Saturday, November 29, 2008

Trying to please everyone

No one can serve two masters. Either he will hate the one and love the other, or he will be devoted to the one and despise the other (Matthew 6:24).

I’m sure that you’ve felt the stress. Your boss wants you to stay late to meet an important deadline, while your son is scheduled to play at school the same evening. The man of your dreams wants a small private wedding while your mother is already planning something large and elaborate. Ever since they got divorced, your parents have tugged at you from opposite directions, trying to get you to take sides in their conflicts.

What makes these situations so stressful is that you don’t want to let anybody down. But in conflicts like these, there is no middle ground; no matter what you do, someone is going to end up feeling betrayed. All you can really do is stall for time—but every day that goes by only makes the situation worse. Trying to sit on the fence can tear you apart.

A lot of Christians feel this kind of stress. They have pledged loyalty to God’s Son, yet they still want to be on good terms with the devil. They like the idea of being special in God’s sight; they want to go to heaven when they die. But they don’t want to turn away from pleasures that Satan promotes—sex outside of marriage, participating in gossip, spending money foolishly. And so they try to have it both ways; some pick and choose which parts of the Bible they feel comfortable believing, while others just stay away from church and its uncomfortable message that sinful ways must be left behind.

But you cannot serve two masters. Regardless of your efforts, one will trump the other for control of your heart. Either you belong to Christ, or Satan pulls your strings. Trying to find some middle ground is a fool’s quest, doomed to failure. Trying to please God while indulging Satan will only fill your life with horrible stress and put your soul at considerable risk.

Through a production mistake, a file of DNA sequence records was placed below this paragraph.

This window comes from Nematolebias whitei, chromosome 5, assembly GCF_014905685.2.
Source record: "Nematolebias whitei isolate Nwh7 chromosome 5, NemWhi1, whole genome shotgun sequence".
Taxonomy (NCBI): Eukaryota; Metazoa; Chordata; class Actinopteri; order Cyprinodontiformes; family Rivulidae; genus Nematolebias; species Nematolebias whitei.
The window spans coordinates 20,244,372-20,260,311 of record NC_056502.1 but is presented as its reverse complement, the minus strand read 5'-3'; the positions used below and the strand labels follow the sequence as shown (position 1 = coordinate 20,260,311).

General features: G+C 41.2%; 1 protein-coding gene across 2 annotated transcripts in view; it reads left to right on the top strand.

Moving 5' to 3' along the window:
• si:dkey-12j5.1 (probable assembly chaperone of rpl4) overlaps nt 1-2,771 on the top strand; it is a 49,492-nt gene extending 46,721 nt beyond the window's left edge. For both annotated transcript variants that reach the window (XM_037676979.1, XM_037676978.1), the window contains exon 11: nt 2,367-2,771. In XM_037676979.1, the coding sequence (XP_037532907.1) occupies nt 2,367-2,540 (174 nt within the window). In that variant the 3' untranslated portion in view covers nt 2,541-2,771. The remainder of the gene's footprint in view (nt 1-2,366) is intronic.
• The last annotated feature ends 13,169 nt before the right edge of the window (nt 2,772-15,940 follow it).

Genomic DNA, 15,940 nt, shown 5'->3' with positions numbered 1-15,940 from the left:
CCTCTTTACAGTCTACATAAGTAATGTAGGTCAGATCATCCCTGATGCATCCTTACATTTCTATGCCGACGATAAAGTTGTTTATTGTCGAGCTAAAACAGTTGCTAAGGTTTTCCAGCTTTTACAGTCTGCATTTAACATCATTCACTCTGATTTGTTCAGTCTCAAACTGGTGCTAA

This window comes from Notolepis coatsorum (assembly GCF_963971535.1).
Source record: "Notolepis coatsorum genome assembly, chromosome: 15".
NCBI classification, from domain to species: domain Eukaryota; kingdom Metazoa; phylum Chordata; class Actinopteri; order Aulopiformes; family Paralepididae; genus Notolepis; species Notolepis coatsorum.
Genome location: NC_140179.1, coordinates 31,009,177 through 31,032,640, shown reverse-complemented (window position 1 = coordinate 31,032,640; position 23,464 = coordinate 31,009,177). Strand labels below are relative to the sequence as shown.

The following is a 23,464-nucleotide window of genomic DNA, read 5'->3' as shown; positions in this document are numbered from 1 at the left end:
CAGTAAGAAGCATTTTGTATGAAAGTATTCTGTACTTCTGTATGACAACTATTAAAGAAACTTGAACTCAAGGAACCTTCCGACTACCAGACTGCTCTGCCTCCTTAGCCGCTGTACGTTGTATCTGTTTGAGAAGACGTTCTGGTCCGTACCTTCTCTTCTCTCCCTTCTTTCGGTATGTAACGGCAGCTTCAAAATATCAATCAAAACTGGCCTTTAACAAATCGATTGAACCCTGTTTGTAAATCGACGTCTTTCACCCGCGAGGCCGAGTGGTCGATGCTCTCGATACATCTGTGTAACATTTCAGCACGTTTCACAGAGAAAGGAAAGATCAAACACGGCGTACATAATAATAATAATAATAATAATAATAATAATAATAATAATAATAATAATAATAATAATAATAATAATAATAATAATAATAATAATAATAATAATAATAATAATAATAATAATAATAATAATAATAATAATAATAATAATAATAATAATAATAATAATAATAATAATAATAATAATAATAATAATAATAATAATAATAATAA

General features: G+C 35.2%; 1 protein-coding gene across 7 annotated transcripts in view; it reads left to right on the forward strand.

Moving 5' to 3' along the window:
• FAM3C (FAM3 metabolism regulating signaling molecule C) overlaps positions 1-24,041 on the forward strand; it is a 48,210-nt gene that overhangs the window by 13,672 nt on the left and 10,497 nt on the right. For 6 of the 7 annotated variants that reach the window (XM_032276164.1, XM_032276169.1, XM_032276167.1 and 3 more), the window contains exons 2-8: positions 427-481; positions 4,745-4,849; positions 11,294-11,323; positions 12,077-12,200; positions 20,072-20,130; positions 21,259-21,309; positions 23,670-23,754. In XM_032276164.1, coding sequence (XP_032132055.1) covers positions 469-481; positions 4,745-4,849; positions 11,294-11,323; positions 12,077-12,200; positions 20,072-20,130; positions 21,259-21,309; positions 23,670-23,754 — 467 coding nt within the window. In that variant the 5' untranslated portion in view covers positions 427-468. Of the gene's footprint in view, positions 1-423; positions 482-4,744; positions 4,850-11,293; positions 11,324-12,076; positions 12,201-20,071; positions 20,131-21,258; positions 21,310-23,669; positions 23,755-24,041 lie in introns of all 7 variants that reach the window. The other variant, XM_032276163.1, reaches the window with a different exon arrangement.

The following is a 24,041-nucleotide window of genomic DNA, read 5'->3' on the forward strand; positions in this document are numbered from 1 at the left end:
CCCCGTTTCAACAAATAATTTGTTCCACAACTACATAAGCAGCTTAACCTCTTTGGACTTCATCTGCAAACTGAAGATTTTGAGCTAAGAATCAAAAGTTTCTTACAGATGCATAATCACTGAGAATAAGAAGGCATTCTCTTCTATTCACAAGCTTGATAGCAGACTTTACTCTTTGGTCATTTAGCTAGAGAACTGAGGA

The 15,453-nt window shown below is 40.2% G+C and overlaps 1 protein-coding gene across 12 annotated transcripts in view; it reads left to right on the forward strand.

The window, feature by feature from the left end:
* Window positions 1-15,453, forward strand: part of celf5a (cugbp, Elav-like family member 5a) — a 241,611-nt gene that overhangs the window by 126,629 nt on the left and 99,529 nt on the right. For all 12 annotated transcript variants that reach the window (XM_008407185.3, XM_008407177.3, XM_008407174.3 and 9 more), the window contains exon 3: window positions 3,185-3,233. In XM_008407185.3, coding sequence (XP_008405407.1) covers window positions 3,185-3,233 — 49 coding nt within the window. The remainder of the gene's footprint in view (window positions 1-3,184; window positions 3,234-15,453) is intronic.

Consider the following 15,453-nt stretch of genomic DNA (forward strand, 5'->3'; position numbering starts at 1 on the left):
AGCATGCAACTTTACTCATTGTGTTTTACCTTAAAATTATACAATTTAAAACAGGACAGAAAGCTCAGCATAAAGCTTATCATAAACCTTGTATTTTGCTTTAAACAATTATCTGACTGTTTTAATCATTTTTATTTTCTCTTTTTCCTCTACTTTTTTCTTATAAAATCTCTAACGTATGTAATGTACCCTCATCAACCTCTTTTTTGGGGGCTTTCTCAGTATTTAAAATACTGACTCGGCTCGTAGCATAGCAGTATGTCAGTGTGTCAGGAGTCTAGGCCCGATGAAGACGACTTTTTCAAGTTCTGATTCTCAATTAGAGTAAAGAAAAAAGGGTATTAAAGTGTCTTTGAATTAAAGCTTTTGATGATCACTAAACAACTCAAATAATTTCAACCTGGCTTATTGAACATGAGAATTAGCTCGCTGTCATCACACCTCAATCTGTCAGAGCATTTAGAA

Make no mistake—every Christian does evil things, much to Satan’s delight. But the Christian finds no lasting joy in sin, only guilt for having betrayed the Savior. Jesus is quick to forgive those who love Him. But He does expect us to see sinful behavior for what it is—ugly and degrading and harmful. Love of sin is incompatible with love for Christ.

Wednesday, November 26, 2008

Give thanks? For what?

Be joyful always; pray continually; give thanks in all circumstances, for this is God's will for you in Christ Jesus (1 Thessalonians 5:16-18).

How can Paul write words like these? How can we be joyful all the time and give thanks in every situation?

Not since the Great Depression has America’s economy been this bad. People are losing their jobs, their homes, their investments. Credit for major purchases is hard to come by. The cost of necessities like food, energy, and medical care continues to rise. Many people have to delay retirement or cancel it altogether. Be joyful and give thanks? For what?

And what about disasters? People were still recovering from Katrina when Hurricane Ike smashed into the United States. This year a terrible earthquake struck western China. There have been raging firestorms in California. Environmentalists warn that the earth is growing warmer, and that vast areas of the world will experience dramatic climate change. Be joyful and give thanks? For what?

We are fighting wars in Iraq and Afghanistan, a lot of American men and women have come home crippled or in body bags. Terrorists carry out suicide bombings and are proud to take responsibility. People in Africa are victims of ethnic cleansing. Be joyful and give thanks? For what?

And what about you? How many of you reading this have been backstabbed by a friend you thought you could trust? How many of you have been taken advantage of, lied to, or cheated on? How many of you have been treated disrespectfully by your children? How many of you have dealt with cancer, diabetes, or heart disease? How many of you have lost someone special to the grave? Be joyful and give thanks? For what?

Paul wrote, be joyful always; pray continually; give thanks in all circumstances, for this is God's will for you in Christ Jesus. How could Paul be so unrealistic? Didn’t he understand how tough life can be? Actually, he did—Paul wrote these words knowing full well what it means to suffer. Listen as Paul details the hard times in his life, recorded in 2nd Corinthians:

Five different times the Jewish leaders gave me thirty-nine lashes. Three times I was beaten with rods. Once I was stoned. Three times I was shipwrecked. Once I spent a whole night and a day adrift at sea. I have traveled on many long journeys. I have faced danger from rivers and from robbers. I have faced danger from my own people, the Jews, as well as from the Gentiles. I have faced danger in the cities, in the deserts, and on the seas. And I have faced danger from men who claim to be believers, but are not. I have worked hard and long, enduring many sleepless nights. I have been hungry and thirsty, and have often gone without food. I have shivered in the cold, without enough clothing to keep me warm. Then, besides all this, I have the daily burden of my concern for all the churches. Who is weak without my feeling that weakness? Who is led astray, and I do not burn with anger?